Harrington v. StateAnnotate this Case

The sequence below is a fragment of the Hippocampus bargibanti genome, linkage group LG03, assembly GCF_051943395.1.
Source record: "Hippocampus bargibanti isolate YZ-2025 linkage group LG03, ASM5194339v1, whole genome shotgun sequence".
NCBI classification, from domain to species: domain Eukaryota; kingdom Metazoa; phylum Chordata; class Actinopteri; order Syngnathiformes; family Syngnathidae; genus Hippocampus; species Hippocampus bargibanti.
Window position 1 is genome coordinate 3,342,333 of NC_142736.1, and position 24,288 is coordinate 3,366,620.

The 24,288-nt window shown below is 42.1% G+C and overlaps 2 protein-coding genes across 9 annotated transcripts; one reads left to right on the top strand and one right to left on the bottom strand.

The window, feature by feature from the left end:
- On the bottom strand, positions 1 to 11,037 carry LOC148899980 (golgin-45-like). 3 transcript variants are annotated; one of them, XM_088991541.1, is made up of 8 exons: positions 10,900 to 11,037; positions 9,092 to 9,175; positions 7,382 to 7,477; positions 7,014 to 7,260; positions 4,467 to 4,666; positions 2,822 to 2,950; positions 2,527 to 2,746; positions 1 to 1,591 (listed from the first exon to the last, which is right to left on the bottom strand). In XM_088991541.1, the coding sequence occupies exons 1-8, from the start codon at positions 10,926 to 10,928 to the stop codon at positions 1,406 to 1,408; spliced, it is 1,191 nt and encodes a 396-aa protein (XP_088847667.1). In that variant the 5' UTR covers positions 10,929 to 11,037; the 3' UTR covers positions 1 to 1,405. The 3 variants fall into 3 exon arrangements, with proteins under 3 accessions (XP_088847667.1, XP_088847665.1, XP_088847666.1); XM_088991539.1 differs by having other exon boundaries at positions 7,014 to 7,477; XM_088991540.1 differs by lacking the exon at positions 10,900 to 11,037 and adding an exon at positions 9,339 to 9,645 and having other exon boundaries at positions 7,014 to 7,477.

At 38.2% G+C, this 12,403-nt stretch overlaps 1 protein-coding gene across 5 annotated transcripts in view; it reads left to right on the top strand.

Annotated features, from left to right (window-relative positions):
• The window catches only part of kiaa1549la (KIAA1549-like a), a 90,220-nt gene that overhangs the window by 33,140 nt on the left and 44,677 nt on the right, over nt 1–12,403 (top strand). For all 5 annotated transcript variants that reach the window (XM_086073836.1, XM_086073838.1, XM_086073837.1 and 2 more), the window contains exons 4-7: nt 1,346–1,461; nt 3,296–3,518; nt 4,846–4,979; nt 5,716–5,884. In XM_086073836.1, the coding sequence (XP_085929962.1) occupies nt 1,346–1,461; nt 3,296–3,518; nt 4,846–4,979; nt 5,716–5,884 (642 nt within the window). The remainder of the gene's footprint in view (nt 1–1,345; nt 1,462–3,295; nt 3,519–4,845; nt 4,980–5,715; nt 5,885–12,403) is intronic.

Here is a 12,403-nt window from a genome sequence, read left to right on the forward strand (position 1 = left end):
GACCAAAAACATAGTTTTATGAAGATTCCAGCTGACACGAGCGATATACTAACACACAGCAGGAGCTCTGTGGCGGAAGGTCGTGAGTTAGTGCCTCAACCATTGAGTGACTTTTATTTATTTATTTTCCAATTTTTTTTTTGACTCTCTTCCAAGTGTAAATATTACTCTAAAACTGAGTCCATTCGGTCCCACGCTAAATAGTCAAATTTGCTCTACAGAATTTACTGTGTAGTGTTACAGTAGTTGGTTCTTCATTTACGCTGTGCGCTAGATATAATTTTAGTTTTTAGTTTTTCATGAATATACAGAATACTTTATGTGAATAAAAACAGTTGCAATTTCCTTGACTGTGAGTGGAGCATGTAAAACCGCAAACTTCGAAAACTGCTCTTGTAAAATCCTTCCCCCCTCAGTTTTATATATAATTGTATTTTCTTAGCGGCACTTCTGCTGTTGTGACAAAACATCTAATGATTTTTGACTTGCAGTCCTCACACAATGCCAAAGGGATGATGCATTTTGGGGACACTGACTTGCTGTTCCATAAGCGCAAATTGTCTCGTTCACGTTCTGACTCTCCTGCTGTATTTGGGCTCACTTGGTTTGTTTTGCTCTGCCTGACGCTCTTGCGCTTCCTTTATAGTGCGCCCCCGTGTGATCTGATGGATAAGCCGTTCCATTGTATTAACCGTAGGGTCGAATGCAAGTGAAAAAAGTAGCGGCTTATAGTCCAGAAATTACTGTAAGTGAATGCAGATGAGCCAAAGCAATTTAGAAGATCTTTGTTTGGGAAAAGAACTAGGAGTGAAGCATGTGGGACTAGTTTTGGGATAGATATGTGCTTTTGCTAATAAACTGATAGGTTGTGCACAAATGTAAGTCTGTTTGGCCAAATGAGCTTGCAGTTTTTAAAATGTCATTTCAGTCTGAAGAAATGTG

Glen Harrington pleaded guilty in 2012 to eluding an officer and admitted to violating the conditions of his probation. Harrington was sentenced to forty-eight months’ imprisonment. The Department of Corrections subsequently determined that Harrington was eligible to receive seven days per month of good-time credits and that Harrington would be eligible to receive an additional two days per month for participation in transition-plan programs. Harrington appealed this determination, arguing that he was entitled, for the entire duration of his sentence, to the two days per month for participation in transition-plan programs. The post-conviction court summarily dismissed the petition on the basis that calculations of good time credits are not reviewable in post-conviction proceedings. Harrington appealed, arguing that his petition did not challenge a “calculation” of the credits but instead challenged the Department’s policy of making the credit available to only to inmates at a certain point in their sentences. The Supreme Court affirmed, holding that the post-conviction court did not err in construing the Department’s decision as a calculation of good-time credits and dismissing Harrington’s petition.